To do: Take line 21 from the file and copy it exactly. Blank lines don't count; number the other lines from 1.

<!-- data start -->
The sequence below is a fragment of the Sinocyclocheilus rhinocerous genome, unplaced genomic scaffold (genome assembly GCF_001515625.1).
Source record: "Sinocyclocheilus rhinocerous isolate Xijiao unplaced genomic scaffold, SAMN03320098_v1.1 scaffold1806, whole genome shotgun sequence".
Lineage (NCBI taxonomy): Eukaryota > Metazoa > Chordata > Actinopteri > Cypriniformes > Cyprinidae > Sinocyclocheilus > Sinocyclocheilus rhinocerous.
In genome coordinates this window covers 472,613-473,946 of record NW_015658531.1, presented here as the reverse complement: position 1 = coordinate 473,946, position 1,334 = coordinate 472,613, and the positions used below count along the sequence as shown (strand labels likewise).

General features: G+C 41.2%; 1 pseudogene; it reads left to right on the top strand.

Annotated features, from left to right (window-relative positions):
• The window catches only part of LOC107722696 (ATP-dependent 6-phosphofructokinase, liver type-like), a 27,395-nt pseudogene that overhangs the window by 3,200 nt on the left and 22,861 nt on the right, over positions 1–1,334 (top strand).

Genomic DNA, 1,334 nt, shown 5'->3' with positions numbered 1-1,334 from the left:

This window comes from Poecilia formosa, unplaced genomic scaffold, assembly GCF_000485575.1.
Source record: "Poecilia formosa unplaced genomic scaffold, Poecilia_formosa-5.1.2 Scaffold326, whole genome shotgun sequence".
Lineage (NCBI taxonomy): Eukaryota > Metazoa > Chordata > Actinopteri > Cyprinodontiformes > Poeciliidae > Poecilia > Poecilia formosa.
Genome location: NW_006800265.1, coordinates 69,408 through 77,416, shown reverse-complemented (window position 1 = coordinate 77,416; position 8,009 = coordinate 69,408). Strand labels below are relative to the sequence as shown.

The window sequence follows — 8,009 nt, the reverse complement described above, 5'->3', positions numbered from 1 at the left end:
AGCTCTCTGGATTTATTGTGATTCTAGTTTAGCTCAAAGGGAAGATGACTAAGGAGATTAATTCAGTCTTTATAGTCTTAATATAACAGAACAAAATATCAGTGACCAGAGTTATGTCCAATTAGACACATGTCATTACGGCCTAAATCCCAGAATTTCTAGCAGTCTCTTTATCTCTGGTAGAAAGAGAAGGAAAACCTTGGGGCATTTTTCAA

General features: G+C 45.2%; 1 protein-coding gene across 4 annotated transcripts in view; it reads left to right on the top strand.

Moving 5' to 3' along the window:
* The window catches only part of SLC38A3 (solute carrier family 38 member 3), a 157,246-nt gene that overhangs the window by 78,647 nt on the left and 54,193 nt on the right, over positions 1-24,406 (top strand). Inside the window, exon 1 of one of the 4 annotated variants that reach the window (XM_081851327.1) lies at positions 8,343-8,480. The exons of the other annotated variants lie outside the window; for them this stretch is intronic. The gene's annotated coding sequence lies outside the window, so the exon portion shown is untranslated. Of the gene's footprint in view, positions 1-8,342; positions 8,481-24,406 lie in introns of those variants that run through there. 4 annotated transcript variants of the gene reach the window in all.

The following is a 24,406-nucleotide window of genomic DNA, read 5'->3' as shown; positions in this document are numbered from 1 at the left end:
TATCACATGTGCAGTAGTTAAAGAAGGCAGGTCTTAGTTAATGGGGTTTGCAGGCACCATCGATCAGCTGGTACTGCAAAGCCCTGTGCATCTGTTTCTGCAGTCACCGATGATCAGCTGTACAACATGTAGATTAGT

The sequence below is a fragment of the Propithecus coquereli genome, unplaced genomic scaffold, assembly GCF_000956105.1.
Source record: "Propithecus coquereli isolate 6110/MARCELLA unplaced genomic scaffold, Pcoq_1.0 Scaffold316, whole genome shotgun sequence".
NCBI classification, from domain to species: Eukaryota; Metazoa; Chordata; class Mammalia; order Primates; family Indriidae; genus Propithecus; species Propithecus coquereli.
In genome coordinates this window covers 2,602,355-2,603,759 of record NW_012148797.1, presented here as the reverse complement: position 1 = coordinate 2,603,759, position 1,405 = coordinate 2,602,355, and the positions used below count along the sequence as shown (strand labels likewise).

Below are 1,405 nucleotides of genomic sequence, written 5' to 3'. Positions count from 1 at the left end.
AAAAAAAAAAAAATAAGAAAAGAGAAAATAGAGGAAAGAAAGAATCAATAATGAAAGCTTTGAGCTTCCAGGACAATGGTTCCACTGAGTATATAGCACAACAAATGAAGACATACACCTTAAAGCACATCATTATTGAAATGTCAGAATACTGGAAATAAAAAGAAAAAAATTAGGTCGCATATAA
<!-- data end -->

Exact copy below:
Source record: "Propithecus coquereli isolate 6110/MARCELLA unplaced genomic scaffold, Pcoq_1.0 Scaffold316, whole genome shotgun sequence".